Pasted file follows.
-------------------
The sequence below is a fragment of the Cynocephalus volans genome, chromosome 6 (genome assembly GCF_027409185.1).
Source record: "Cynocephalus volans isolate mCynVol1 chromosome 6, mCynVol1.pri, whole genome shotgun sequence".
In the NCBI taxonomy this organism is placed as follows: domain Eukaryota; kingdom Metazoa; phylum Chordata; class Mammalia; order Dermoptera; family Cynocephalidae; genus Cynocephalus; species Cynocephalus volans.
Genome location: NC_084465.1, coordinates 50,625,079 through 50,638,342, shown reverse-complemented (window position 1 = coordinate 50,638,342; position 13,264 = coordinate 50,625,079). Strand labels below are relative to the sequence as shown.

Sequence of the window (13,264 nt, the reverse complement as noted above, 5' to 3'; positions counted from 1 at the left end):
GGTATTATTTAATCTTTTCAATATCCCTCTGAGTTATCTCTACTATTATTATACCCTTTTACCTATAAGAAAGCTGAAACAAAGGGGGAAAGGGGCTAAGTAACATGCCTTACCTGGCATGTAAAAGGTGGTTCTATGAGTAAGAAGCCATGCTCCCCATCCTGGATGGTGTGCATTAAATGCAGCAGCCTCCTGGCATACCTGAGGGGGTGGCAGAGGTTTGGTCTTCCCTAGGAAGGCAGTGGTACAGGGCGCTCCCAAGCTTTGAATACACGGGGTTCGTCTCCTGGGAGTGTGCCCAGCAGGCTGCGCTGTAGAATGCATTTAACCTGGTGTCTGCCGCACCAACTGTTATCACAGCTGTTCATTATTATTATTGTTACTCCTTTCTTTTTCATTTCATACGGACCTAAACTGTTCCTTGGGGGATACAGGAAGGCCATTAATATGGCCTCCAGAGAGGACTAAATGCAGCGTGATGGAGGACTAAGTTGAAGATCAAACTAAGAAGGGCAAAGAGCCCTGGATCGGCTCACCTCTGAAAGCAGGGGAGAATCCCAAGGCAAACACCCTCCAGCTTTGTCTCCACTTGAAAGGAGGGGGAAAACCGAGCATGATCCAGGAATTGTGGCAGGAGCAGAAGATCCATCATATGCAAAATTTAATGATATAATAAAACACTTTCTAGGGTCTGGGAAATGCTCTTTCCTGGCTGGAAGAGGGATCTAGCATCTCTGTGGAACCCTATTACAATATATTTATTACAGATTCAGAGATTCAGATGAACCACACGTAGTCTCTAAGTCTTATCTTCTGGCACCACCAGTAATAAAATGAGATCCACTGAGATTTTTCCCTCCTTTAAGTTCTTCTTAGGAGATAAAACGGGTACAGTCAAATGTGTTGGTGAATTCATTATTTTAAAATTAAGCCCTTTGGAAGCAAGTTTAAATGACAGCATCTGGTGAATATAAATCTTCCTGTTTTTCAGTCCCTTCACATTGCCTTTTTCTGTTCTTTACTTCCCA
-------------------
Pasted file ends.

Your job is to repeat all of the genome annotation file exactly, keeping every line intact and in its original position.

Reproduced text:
The sequence below is a fragment of the Cynocephalus volans genome, chromosome 6 (genome assembly GCF_027409185.1).
Source record: "Cynocephalus volans isolate mCynVol1 chromosome 6, mCynVol1.pri, whole genome shotgun sequence".
In the NCBI taxonomy this organism is placed as follows: domain Eukaryota; kingdom Metazoa; phylum Chordata; class Mammalia; order Dermoptera; family Cynocephalidae; genus Cynocephalus; species Cynocephalus volans.
Genome location: NC_084465.1, coordinates 50,625,079 through 50,638,342, shown reverse-complemented (window position 1 = coordinate 50,638,342; position 13,264 = coordinate 50,625,079). Strand labels below are relative to the sequence as shown.

Sequence of the window (13,264 nt, the reverse complement as noted above, 5' to 3'; positions counted from 1 at the left end):
GGTATTATTTAATCTTTTCAATATCCCTCTGAGTTATCTCTACTATTATTATACCCTTTTACCTATAAGAAAGCTGAAACAAAGGGGGAAAGGGGCTAAGTAACATGCCTTACCTGGCATGTAAAAGGTGGTTCTATGAGTAAGAAGCCATGCTCCCCATCCTGGATGGTGTGCATTAAATGCAGCAGCCTCCTGGCATACCTGAGGGGGTGGCAGAGGTTTGGTCTTCCCTAGGAAGGCAGTGGTACAGGGCGCTCCCAAGCTTTGAATACACGGGGTTCGTCTCCTGGGAGTGTGCCCAGCAGGCTGCGCTGTAGAATGCATTTAACCTGGTGTCTGCCGCACCAACTGTTATCACAGCTGTTCATTATTATTATTGTTACTCCTTTCTTTTTCATTTCATACGGACCTAAACTGTTCCTTGGGGGATACAGGAAGGCCATTAATATGGCCTCCAGAGAGGACTAAATGCAGCGTGATGGAGGACTAAGTTGAAGATCAAACTAAGAAGGGCAAAGAGCCCTGGATCGGCTCACCTCTGAAAGCAGGGGAGAATCCCAAGGCAAACACCCTCCAGCTTTGTCTCCACTTGAAAGGAGGGGGAAAACCGAGCATGATCCAGGAATTGTGGCAGGAGCAGAAGATCCATCATATGCAAAATTTAATGATATAATAAAACACTTTCTAGGGTCTGGGAAATGCTCTTTCCTGGCTGGAAGAGGGATCTAGCATCTCTGTGGAACCCTATTACAATATATTTATTACAGATTCAGAGATTCAGATGAACCACACGTAGTCTCTAAGTCTTATCTTCTGGCACCACCAGTAATAAAATGAGATCCACTGAGATTTTTCCCTCCTTTAAGTTCTTCTTAGGAGATAAAACGGGTACAGTCAAATGTGTTGGTGAATTCATTATTTTAAAATTAAGCCCTTTGGAAGCAAGTTTAAATGACAGCATCTGGTGAATATAAATCTTCCTGTTTTTCAGTCCCTTCACATTGCCTTTTTCTGTTCTTTACTTCCCA